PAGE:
Then Mariah and the Lokomat became as one. Under the care of four physical therapists, she strode over 300 meters with the machine providing less than 50% of the support for her body weight and the guidance for her gait. (Click below to see larger images.)

In addition to all the usual exercises and workouts during her various therapy sessions, she held a spoon and fed herself applesauce from a cup, drew on paper with a pencil, and propelled her own wheelchair using walking motion with her feet.

Mariah’s been experiencing some double vision. She can see fine out of each eye, but she has trouble making them work in harmony. A vision therapist has joined her team and is suggesting some approaches for her. The unit medical director visited us in her room in the evening while we were watching a video and asked if she’d like to try wearing an eyepatch during some activities, like watching TV. She agreed and indicated it was an improvement. She laughed when the doc told her another patient had dubbed wearing the patch “pirate therapy”.

I think it’s working because during one of the shadow picture sequences in an Austin Powers flick, she laughed so hard she made several sounds with her voice.

That’s a nice way to end one’s day.

– Mark

Hanging With a Star

July 21, 2008

Here’s Mariah and Bogart, famous therapy Schnauzer.

Mariah and Bogart (McGuire VAMC, 7/21/08)

Mariah and Bogart (McGuire VAMC, 7/21/08)

Excellent progress. Mariah’s strength and control in both arms and hands have improved markedly in just the last few days. Throughout the day, she rubbed her face with both of her hands, and while lying down she repeatedly clasped her hands together and stretched her arms way up and over her head.

She walked about 60 feet between parallel bars with considerable assistance from her physical therapist. She took enormous strides, 7 league boot-style, nearly bowling Stewart over more than once. Her scheduled bout with the Lokomat – aka Robo-Cop – was postponed until tomorrow.

In speech, she munched several ice chips with a satisfying crunch and drank nectar-consistency apple juice from a cup. She also practiced mouthing words with exaggerated movement and letting us guess. “What do you want to tell your dad?” the therapist prompted. “I love you” was her response, followed by the sign language hand sign

I Love You Sign

for good measure. (What’s the HTML code for the sound of a heart aching?)

I missed most of occupational therapy to meet with the Army liaison, the social worker, and to check into the just-opened family residence on the hospital grounds, but before I left Mariah was sitting at the sink in her room washing her face with a washcloth.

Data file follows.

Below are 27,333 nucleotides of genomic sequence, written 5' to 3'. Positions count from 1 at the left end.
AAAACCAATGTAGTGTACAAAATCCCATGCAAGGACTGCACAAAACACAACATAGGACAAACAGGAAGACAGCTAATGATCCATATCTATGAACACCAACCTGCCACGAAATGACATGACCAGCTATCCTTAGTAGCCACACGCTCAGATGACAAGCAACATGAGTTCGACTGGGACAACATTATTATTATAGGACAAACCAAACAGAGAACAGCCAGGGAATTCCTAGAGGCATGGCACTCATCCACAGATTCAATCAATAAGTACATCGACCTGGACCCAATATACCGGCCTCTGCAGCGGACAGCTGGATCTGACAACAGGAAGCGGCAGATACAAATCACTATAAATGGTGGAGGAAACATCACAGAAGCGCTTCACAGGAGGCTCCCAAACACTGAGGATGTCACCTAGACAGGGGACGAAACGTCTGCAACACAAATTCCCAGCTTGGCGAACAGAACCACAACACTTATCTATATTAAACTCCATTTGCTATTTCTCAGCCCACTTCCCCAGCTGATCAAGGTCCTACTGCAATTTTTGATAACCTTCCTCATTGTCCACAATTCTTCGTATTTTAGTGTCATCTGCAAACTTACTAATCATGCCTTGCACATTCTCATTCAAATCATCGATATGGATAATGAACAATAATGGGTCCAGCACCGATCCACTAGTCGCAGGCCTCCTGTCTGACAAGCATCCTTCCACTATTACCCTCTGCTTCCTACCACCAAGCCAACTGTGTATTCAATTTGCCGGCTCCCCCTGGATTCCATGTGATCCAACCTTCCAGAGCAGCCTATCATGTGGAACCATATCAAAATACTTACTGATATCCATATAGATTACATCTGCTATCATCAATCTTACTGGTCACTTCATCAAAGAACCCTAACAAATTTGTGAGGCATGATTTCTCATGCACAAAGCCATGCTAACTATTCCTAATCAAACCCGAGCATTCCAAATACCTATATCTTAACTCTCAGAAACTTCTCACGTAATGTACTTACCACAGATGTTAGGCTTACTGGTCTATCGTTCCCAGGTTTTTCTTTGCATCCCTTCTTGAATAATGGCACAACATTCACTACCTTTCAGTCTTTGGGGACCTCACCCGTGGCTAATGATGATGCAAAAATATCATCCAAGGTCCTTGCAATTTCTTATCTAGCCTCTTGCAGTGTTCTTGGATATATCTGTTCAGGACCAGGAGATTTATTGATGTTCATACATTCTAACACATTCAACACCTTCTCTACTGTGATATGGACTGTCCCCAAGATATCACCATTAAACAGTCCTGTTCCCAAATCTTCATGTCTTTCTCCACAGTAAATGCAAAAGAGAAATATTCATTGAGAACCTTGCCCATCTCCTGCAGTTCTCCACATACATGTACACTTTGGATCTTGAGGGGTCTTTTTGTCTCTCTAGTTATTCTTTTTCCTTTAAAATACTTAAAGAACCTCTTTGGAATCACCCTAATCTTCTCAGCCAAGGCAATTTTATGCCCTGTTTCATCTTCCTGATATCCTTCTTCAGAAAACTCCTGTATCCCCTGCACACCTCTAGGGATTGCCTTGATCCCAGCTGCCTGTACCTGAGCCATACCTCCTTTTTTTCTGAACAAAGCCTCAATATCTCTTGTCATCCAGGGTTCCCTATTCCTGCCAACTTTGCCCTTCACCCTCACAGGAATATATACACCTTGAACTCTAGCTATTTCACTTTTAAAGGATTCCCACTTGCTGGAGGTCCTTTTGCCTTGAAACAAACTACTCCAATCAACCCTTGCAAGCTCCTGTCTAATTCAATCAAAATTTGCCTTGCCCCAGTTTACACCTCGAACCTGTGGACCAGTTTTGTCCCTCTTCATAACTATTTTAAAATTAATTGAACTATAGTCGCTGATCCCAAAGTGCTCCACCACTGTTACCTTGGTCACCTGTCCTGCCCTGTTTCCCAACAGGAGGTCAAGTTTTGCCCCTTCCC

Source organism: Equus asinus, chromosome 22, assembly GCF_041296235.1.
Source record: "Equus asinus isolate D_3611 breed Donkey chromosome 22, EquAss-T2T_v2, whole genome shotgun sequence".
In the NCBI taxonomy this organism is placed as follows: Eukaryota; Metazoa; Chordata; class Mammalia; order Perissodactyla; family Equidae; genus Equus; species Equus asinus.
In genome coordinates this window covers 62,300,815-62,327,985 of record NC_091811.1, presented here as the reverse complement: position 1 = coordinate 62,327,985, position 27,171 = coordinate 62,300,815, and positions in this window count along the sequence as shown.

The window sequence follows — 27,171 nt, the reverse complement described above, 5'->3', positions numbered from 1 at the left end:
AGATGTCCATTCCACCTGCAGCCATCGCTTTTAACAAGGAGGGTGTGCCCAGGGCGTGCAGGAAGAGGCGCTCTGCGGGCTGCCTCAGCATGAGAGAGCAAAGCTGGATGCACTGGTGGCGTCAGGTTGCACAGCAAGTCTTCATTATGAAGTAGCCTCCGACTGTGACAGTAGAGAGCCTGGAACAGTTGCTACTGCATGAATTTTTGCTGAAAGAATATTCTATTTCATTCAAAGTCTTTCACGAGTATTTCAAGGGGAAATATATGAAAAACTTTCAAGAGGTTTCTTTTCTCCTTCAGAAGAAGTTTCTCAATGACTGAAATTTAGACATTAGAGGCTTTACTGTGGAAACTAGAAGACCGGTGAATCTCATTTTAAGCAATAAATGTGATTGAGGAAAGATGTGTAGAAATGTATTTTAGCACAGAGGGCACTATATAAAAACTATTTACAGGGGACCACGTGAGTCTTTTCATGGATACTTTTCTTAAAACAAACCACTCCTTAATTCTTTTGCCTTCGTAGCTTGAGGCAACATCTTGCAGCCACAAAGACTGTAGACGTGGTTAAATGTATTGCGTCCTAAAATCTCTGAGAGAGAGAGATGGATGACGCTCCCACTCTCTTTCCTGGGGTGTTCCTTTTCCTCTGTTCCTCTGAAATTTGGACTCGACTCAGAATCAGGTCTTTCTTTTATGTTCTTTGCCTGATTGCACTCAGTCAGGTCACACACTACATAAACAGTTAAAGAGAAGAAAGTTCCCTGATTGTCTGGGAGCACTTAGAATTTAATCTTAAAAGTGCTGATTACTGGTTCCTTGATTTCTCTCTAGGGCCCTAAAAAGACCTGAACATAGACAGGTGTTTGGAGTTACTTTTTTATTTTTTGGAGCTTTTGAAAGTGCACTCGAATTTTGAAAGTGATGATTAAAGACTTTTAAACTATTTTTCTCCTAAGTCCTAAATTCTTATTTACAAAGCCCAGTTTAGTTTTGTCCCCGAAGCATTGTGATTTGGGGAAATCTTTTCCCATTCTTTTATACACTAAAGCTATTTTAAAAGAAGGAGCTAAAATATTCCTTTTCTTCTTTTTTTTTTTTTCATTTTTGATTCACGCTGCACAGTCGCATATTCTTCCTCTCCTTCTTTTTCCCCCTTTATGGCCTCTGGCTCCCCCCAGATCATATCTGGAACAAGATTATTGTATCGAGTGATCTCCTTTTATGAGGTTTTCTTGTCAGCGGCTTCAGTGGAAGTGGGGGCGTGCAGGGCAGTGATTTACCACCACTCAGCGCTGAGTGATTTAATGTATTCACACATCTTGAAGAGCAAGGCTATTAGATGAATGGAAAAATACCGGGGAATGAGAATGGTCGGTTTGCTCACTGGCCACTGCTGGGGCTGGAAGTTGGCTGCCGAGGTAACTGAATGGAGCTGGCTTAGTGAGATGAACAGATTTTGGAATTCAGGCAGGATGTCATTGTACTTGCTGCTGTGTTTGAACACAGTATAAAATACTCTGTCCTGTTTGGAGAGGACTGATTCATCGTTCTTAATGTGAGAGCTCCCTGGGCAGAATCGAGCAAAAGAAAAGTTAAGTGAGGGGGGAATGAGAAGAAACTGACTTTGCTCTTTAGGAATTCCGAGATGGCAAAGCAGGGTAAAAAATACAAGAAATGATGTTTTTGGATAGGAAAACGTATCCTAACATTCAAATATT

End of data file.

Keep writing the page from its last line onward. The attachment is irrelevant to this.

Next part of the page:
Our habit at lunchtime is to sit outdoors on the shaded patio and enjoy the breeze. Mariah napped – or at least closed her eyes – while I joined a conference call for my work. She awoke at one point, and a woman on the call suggested I ask Mariah for her opinion as we were in need of a fresh perspective. I reported the request to Mariah and she grinned, nodded, and went back to her nap. (I had a boss on one job who was less responsive than that.)

In kinesiology she took a beanbag from the therapist’s hand and returned it using each of her hands in turn. Again, I had to duck out to join a conference call for work, so who knows what other amazing feats are going unreported?

In the evening, Bogart visited, we watched Crimson Tide, and then the nurses chased me out so they give her a shower. I stuck my head back in at 10:30 and she was slumbering peacefully. Sweet dreams, Mariah.

– Mark

(Note. Some readers have expressed concern that Mariah might not want her pictures and story told in this blog. FWIW, she has expressed approval of the blog concept several times, and she specifically approved the pic above for this post. I try to be sensitive to what Mariah might not want made public, but nevertheless, I’ll be a bit less detailed and graphic in descriptions of her reemergence. If you have thoughts about this, please post a comment and let us know.)

Mariah’s Meditation

July 20, 2008

What follows is the text of a guided meditation written for Mariah by Nicole Kierein. Nicole is Diana’s eldest daughter. She, her husband Zach, and their 2-year-old girl, Eva, have been my generous and gracious hosts during my stays in DC. Click on the player control near the title below to hear an audio version of the meditation. Please excuse the living room production quality. We’re all learning as we go.

– Mark

Mariah’s Meditation

(Click here to listen)

By Nicole Kierein
July 20, 2008

Mariah, Mariah Papaya, Bunny, Squeege, Punker, my beautiful baby girl ….  You are precious, elegant, graceful, brilliant, and your presence commands great respect.  Your life is changing…you are transforming…you are reemerging.

I love you… your mom loves you… Clay loves you…  Grandma loves you… Diana loves you… Sarah loves you… Molly loves you… Coli, Zach & Eva love you… Aunt Judy, Amy & Holly love you… Uncle Carl loves you… Chai loves you… your entire family loves you… your friends love you… you love yourself.